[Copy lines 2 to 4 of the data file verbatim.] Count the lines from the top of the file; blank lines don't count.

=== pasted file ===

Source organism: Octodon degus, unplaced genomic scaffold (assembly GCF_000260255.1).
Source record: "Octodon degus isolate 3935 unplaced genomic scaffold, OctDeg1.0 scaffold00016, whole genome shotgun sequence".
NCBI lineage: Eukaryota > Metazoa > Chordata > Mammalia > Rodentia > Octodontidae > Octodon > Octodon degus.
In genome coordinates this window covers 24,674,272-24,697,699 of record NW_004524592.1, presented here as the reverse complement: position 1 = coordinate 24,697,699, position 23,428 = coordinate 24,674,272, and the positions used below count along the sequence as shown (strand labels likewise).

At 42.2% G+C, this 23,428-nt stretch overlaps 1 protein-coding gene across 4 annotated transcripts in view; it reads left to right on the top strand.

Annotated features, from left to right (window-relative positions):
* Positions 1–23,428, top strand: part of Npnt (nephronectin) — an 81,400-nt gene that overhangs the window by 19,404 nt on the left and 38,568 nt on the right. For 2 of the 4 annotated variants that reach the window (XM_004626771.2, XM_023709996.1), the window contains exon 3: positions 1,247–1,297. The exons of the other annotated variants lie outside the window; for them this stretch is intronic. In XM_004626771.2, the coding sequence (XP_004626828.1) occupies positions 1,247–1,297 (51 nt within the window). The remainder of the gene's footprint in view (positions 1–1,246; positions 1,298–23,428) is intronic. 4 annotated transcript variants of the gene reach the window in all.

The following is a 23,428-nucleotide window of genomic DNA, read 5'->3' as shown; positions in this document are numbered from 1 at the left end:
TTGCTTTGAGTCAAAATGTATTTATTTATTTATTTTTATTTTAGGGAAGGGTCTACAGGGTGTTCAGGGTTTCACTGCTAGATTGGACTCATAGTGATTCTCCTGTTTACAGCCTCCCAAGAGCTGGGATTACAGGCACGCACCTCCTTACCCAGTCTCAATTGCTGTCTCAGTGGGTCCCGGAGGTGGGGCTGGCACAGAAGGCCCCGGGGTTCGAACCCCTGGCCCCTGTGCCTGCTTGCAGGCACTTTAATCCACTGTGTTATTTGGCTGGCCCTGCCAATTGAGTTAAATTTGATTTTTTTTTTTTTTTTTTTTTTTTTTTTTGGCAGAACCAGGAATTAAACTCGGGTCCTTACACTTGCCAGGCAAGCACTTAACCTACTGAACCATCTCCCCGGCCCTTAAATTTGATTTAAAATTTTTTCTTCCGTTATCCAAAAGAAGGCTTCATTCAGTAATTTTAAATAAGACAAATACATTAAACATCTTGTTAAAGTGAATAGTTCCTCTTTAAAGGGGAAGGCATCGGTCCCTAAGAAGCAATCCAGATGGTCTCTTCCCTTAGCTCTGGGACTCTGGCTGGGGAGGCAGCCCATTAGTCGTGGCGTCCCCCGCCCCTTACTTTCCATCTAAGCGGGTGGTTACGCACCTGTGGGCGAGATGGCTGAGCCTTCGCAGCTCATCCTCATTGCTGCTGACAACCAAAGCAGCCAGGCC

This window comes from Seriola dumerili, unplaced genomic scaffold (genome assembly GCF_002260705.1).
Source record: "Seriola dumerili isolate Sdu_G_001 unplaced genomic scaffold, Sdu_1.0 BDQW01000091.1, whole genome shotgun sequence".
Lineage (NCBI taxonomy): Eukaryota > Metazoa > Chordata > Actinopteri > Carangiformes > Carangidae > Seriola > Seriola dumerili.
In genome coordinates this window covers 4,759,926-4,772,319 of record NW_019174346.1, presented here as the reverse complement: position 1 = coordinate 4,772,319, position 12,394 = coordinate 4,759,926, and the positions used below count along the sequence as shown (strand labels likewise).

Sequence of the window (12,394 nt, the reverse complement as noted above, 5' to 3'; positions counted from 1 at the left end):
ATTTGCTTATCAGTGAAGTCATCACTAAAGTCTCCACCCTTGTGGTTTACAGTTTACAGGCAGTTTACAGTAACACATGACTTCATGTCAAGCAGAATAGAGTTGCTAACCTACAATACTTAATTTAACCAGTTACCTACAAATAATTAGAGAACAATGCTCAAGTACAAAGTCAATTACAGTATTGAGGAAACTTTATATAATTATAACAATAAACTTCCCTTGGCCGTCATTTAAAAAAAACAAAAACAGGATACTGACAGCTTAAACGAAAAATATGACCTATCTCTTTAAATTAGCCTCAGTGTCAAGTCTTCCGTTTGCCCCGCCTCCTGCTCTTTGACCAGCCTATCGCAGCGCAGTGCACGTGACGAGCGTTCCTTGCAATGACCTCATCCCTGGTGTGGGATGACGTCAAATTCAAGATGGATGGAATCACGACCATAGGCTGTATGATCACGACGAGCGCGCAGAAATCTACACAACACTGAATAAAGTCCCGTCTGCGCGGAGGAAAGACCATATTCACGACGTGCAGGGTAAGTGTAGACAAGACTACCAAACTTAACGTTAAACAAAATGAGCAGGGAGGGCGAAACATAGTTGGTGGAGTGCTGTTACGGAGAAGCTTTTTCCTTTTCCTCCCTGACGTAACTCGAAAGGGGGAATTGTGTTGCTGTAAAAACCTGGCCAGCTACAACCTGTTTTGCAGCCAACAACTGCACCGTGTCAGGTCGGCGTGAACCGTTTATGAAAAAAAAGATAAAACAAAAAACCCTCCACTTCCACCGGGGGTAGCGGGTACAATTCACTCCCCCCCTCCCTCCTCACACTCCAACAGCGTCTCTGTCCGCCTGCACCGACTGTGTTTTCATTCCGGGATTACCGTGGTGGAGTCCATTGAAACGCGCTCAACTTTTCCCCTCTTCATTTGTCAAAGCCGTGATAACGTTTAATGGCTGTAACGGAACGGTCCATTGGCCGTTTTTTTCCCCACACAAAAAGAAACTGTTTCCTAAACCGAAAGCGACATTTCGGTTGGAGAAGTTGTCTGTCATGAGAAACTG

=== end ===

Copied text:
Source record: "Octodon degus isolate 3935 unplaced genomic scaffold, OctDeg1.0 scaffold00016, whole genome shotgun sequence".
NCBI lineage: Eukaryota > Metazoa > Chordata > Mammalia > Rodentia > Octodontidae > Octodon > Octodon degus.
In genome coordinates this window covers 24,674,272-24,697,699 of record NW_004524592.1, presented here as the reverse complement: position 1 = coordinate 24,697,699, position 23,428 = coordinate 24,674,272, and the positions used below count along the sequence as shown (strand labels likewise).